In the “Gee, I’m Glad to Be Here Today” Category:
5)BIG TROUBLE IN LITTLE CHINA: Audio Commentary by Director John Carpenter and Actor Kurt Russell
I was torn between whether to include Big Trouble in Little China or John Carpenter’s The Thing on this list. Both tracks include the same commentators, both are extremely informative, and both are so open and delightfully unguarded that they’re an utter joy to listen to. In the end I chose Big Trouble — not because the commentary is necessarily more insightful, but because Carpenter and Russell are clearly delighted at the chance to get together and shoot the breeze. Although the duo provides a great deal of information on the making of the film, their spirited interaction is the selling point here. At one point, Carpenter and Russell seem to forget that they’re recording a commentary track at all, and go on a lengthy tangent about their children, their personal lives, and other non-relevant topics. This is one of the aspects I liked best: eavesdropping on a private conversation between two old, dear friends. Much fun.
In the “God, I Can’t Believe I Did This Stupid Movie” Department:
6)THE EVIL DEAD: Audio Commentary by Actor Bruce Campbell
Although Elite Entertainment’s wonderful DVD of The Evil Dead also includes a separate commentary with writer/director Sam Raimi, actor Bruce Campbell upstages him in a track all his own. Here, Campbell spills every conceivable bean about the making of this low-budget horror classic, gleefully pointing out every flaw and continuity error he can find. In addition to riffing the film ala Mystery Science Theater 3000, Campbell also brings a lot of insight about the world of low-budget filmmaking, playfully teases the film’s fans (“I bet you’re all playing some horrible drinking game as you watch this,”) and comes across as one of the nicest guys ever to grace a movie screen. There’s virtually no dead air on this track, either.
In the “Now, What Was I Supposed to Be Talking About Again?” category:
7)STORM OF THE CENTURY: Audio Commentary by Screenwriter Stephen King
Although Stephen King shares this commentary track with director Craig Baxley, we all know who the real star of the show is. King, in his first ever yak track, comes across as an amiable enough fellow, talking about virtually anything he can think of: his writing process, his battle with network executives over the amount of gore that can be shown on television, his favorite (and least favorite) cinematic adaptations of his novels… virtually everything except the movie he’s supposed to be discussing, the TV miniseries Storm of the Century. That’s not a complaint, however: King’s offhand, rambling style makes him come across as just another everyman, rather than one of the world’s most successful novelists. Whoever thought America’s Boogeyman could be so charming?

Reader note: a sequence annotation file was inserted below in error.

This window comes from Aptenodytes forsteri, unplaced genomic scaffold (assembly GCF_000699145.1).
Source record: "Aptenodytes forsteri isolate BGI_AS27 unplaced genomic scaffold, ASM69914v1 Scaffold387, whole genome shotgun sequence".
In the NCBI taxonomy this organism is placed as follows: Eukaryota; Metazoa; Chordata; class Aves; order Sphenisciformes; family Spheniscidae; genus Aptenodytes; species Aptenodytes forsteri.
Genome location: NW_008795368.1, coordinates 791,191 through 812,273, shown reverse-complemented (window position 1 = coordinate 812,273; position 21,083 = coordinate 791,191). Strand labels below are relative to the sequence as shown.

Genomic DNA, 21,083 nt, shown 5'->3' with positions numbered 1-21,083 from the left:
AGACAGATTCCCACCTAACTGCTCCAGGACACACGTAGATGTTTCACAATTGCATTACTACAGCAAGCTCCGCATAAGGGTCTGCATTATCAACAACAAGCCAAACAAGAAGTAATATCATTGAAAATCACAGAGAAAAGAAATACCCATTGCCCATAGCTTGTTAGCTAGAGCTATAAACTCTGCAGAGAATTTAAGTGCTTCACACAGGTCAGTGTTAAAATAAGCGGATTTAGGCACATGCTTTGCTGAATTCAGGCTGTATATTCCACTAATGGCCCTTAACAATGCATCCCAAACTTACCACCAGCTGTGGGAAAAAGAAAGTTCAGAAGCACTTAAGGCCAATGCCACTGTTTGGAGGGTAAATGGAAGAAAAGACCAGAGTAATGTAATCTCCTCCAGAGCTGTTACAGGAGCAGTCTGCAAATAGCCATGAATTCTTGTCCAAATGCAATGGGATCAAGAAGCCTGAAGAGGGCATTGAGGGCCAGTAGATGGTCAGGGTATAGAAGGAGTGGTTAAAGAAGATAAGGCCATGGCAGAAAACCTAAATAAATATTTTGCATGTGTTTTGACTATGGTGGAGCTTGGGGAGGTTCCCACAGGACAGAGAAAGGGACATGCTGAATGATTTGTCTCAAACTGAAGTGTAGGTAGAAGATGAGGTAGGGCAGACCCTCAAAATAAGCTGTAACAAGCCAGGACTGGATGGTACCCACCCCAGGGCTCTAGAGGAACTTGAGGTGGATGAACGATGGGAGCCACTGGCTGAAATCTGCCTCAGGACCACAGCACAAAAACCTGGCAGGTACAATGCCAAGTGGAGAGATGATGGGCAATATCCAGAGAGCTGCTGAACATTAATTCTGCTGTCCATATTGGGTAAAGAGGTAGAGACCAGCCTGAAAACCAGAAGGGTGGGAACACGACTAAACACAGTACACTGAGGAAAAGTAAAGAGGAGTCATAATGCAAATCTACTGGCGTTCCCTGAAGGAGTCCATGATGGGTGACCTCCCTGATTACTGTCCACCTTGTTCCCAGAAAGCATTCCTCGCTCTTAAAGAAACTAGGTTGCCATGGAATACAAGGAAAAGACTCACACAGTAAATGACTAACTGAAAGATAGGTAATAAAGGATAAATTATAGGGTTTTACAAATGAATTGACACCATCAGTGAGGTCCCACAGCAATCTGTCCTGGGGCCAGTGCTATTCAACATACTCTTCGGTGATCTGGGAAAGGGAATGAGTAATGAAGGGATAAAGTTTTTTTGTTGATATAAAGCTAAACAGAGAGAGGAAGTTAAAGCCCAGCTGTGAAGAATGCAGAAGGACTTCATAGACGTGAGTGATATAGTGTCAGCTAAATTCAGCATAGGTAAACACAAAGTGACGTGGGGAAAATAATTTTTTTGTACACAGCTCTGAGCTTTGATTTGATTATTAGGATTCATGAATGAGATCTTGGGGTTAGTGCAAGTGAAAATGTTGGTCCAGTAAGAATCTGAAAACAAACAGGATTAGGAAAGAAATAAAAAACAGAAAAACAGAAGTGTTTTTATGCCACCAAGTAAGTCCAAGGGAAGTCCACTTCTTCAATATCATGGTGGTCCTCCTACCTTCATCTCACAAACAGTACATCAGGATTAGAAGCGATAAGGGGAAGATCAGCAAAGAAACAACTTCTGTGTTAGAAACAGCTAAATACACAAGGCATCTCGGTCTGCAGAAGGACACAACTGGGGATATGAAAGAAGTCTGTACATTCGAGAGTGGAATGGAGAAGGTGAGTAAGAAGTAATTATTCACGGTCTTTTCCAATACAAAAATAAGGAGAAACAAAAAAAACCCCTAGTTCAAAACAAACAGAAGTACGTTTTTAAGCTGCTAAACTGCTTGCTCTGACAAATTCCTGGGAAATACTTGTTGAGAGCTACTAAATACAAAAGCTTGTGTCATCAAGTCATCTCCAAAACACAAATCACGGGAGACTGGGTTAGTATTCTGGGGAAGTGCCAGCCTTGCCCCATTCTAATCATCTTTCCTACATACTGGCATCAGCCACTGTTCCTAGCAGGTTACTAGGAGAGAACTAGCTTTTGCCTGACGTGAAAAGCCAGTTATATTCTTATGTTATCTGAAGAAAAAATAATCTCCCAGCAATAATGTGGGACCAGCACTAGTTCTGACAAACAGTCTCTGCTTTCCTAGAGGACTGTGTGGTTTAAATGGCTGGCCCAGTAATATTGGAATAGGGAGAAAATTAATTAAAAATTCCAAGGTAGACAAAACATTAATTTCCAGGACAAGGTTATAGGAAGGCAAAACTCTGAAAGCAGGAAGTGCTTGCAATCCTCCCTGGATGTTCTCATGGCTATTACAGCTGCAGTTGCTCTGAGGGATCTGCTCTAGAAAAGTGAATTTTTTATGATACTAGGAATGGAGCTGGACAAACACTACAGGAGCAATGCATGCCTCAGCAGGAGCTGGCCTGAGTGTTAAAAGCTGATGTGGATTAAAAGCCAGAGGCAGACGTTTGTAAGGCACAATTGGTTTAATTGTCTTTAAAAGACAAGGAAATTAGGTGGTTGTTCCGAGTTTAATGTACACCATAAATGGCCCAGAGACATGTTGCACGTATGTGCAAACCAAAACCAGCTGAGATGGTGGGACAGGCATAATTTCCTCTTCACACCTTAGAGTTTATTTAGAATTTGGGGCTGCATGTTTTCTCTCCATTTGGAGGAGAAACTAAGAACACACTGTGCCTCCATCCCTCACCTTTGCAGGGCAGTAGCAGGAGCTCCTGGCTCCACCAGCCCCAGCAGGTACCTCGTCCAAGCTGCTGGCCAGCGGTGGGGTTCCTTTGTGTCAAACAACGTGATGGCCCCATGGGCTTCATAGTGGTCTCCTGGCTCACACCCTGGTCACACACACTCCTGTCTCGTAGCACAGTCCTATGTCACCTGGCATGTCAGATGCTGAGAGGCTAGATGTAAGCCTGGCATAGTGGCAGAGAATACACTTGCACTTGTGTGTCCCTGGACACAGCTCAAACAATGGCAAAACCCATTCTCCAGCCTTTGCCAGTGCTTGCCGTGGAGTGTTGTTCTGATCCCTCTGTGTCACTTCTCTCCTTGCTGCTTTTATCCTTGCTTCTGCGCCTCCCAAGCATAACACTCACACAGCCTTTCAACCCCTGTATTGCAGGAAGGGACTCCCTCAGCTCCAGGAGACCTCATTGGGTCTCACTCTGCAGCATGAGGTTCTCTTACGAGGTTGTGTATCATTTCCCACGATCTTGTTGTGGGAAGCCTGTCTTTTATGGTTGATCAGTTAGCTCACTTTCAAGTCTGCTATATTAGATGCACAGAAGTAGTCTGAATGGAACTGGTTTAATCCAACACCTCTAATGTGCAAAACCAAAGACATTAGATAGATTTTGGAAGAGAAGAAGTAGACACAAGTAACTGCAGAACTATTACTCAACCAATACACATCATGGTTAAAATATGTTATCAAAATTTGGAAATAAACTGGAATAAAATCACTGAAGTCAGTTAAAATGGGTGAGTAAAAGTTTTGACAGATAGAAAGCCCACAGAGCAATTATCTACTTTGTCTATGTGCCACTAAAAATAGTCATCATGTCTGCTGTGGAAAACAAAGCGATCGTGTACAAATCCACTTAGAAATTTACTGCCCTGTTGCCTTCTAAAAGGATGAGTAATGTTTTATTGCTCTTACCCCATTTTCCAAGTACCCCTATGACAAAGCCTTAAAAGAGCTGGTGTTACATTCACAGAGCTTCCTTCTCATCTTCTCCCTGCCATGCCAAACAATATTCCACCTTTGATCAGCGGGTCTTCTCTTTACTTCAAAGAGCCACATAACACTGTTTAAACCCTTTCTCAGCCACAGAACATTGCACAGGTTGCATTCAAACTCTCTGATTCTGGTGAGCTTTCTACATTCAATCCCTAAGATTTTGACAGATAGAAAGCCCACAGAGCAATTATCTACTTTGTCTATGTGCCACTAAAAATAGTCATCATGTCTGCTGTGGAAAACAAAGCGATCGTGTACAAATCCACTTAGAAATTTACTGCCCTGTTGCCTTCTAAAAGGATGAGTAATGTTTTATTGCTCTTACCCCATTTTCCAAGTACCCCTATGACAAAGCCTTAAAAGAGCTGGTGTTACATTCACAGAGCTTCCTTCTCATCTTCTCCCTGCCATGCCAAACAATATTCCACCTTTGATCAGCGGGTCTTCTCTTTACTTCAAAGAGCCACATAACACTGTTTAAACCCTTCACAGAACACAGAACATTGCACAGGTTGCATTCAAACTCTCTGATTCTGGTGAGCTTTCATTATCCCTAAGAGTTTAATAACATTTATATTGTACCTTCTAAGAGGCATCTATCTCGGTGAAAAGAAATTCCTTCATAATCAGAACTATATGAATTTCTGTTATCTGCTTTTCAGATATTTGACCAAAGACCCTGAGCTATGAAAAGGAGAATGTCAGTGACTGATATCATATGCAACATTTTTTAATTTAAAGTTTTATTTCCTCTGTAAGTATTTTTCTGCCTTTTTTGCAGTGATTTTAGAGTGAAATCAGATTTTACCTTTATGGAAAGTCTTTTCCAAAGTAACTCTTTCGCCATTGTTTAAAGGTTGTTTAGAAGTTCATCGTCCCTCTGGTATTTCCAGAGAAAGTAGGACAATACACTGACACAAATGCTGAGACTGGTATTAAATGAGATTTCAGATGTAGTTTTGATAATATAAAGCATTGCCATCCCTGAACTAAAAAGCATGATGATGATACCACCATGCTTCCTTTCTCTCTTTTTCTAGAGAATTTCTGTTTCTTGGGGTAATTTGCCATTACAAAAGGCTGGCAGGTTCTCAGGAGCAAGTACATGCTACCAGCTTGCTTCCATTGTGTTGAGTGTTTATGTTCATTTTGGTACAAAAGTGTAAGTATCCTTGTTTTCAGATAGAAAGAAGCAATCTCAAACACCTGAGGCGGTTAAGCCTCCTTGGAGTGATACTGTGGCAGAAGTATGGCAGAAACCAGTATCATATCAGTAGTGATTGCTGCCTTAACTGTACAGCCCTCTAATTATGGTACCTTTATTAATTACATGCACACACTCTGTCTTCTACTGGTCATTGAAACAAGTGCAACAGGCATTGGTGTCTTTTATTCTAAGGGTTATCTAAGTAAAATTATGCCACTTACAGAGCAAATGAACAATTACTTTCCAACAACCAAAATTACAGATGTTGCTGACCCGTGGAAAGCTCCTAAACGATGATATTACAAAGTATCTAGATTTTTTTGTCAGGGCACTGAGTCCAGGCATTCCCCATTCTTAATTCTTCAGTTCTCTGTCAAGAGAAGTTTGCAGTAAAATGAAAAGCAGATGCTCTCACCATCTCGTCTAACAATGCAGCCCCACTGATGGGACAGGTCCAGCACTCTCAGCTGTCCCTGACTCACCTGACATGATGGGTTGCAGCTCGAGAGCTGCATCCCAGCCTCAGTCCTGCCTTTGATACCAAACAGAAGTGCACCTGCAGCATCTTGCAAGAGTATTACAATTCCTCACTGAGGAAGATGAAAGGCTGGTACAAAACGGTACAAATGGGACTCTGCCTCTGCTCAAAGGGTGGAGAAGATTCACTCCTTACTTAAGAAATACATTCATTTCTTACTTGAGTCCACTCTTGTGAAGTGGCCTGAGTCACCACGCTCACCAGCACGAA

In the “Stop Or My Head Will Explode!” category:
8 )SEVEN SAMURAI (Criterion Collection): Audio Commentary by Japanese Film Historian Michael Jeck
Fans of Akira Kurosawa will eat this one up. Michael Jeck, a noted historian of Japanese film, talks to the viewer over the entire running time (well over three hours!) of the director’s greatest epic, Seven Samurai. Filled to the brink of overload with information about the making of the film and the distinguished career of its star, Toshiro Mifune, this somewhat scholarly track will no doubt fascinate all fans of Asian cinema.
In the “I Didn’t Know Fozzie Bear Did Audio Commentaries!” category:
9)LITTLE SHOP OF HORRORS: Audio Commentary by Director Frank Oz
Muppet fans may get the giggles during certain portions of Frank Oz’s fascinating audio essay on Little Shop of Horrors (he just can’t hide that Fozzie Bear voice), but that doesn’t negate the value of what he’s saying. The director, who originally wanted nothing to do with the project, relates a great deal of behind-the-scenes information on the movie, including the amazing special effects that were used to bring the man-eating planet, Audrey II, to life. Oz reveals himself to be a devoted craftsman, and his take on the filmmaking process is one of the most fascinating I’ve yet stumbled across. I’d love to have dinner with this guy and just talk shop.
And finally, in the “Here’s Why I Get Paid More for Reviewing Movies Than You Do” category:
10)DARK CITY: Audio Commentary by Film Critic Roger Ebert
Film Critic Roger Ebert raised no shortage of eyebrows when he pronounced Dark City the best film of 1998. A lot of movie lovers, myself included, wondered what the heck our buddy Roger had been smoking at the time, and, more importantly, how we could get some too. Well, Ebert’s reasoning has now been made clear: on the Dark City DVD, Ebert defends his stance with cool assurance and verbal eloquence in a full-length audio commentary track. The critic discusses the influence of film-noir and German expressionism on director Alex Proyas, unravels some of the movie’s more obscure uses of symbolism for the audience, and makes quite a convincing case of why he thinks the movie is an underrated masterpiece. I didn’t like Dark City when I saw it in the theater, but after hearing this track, however, I have gained a great deal of admiration and respect for it. And Ebert remains casual and chatty throughout the entire commentary; there’s no dry, scholarly analysis to be found here.
Well, that’s it for today. This list is far from definitive, so don’t panic if I overlooked one of your favorite commentaries; I’m sure we’ll revisit the topic again in the future.